Protecting the Sanctuary
Every person visiting the Historical Sanctuary of Machu Picchu (HSMP) or using the authorized routes for trekking must follow and abide by the protection rules currently in force. Both "Machu Picchu" and the "Inca Trail" have been given the status of World Heritage Sites by UNESCO. Consequently, preserving the sanctuary and ensuring that these rules are observed is every Peruvian's and foreign visitor's concern. Remember that you must respect the local rules and regulations established for the HSMP.
Rules set by Peruvian authorities:
- Provide all the information required by authorities and official entities.
- Pay the admission ticket to the "Inca Path" or any other circuit.
- Avoid polluting the environment by leaving waste behind.
- Make use of public areas, installations or equipment without damaging or destroying them.
- Lighting of fires is not allowed.
- It is strictly forbidden to remove, deplete or purchase any flora species existing in the Historical Sanctuary of Machu Picchu.
- It is strictly forbidden to trap, hunt, deplete or purchase wild fauna species existing in the Historical Sanctuary of Machu Picchu.
- Camping is only allowed to camp at the sign-posted areas - never inside archaeological sites or restricted areas.
- You are not allowed to spend the night in the area, unless you ask for a special permit from the authorities of the National Institute of Culture located in Machu Picchu or Cusco.
- Behave in such a way as not to bother other visitors.
- You are not allowed to take food into the ruins.
- You are not allowed to enter the ruins carrying sound systems.
- Entering the site with pets is strictly forbidden.
- Failure to comply with these rules will result in police action or the applying of appropriate sanctions.
Remain "invisible" and disappear "without leaving a trace".
Do not take away anything more than the images you captured with your camera; Do not leave behind you any other trace than your footprints".
Minimize the impact on the environment.
Act directly and with premeditation to safely preserve the environment.
Look at, but never disturb the natural ecosystems.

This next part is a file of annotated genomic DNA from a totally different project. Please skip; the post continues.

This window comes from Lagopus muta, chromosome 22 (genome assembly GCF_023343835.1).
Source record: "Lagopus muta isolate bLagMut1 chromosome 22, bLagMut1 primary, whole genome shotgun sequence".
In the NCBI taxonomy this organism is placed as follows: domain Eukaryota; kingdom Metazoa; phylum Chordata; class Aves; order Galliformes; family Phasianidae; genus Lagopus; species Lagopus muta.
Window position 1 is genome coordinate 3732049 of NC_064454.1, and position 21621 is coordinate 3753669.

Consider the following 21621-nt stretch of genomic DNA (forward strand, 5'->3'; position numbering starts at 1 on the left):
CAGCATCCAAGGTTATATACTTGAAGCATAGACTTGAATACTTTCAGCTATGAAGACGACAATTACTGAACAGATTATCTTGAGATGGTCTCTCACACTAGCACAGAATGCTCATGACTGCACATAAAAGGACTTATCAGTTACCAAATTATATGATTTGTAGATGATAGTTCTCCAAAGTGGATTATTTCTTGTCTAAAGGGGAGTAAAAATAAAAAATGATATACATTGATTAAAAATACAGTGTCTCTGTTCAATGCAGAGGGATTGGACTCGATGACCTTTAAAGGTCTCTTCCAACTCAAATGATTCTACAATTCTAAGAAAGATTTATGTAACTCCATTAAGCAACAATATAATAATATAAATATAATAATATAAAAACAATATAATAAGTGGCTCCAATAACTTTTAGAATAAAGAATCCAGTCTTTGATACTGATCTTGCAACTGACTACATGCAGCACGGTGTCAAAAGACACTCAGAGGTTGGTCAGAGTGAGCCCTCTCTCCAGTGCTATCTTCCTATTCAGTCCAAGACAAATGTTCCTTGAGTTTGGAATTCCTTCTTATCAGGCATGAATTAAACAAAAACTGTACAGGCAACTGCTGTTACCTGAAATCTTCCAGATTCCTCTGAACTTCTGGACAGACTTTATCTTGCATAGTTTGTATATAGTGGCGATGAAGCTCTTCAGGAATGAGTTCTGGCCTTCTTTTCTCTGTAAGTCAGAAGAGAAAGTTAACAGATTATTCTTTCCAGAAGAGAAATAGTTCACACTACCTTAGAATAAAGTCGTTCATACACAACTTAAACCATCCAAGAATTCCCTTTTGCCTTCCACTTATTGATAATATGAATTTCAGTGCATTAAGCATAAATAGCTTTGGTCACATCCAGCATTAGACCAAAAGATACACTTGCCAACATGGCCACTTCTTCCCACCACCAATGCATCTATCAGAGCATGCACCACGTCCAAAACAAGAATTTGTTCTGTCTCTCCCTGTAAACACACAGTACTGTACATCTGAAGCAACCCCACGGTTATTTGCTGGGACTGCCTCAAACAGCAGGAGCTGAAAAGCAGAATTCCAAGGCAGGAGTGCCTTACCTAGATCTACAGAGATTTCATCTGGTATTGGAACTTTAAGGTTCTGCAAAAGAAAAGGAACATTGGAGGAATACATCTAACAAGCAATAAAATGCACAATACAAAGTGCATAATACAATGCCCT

Move quietly and carefully around natural areas.
Never use sound systems or make loud noises that startle birds or any fauna species.
Never leave any waste. Pick up what others left behind.
Use biodegradable soaps and detergents.
Promote the sustainable use of the natural environment.
Respect the local traditions and culture:
Listen to, look at, hear, and as a result, find out and learn about, but never question the local customs.
Learn the local protocol (typical traditions and behavior).
Take part in local events to get to know the cultural heritage, values and traditions of the communities you visit.
Address the support staff by their names and show proper gratitude for their services.
Take photographs following the guides' suggestions and never take shots of people without their permission.
Know about and contribute to the local conservation organizations. If you make a donation, do it to local support organizations, so that funds stay locally.
When planning your trip, ask your travel agent about environmental practices.
Talk about conservation issues with local residents and guides. Tell them your observations and make positive suggestions to improve conservation.
Do not show your support to host entities, organizations, salesmen, operators or individuals that consciously violate the regulations and codes of ethics of the natural environment.
Do not give away non-degradable objects or gifts in non-degradable wrappings.
Hire local guides.
Respect and follow the signposts placed along the pathways.
Always go in small groups.
Preserve drinking water.
Do not haggle.
Never purchase souvenirs made from plants or animals.
Buy souvenirs close to their place of origin, or in local markets.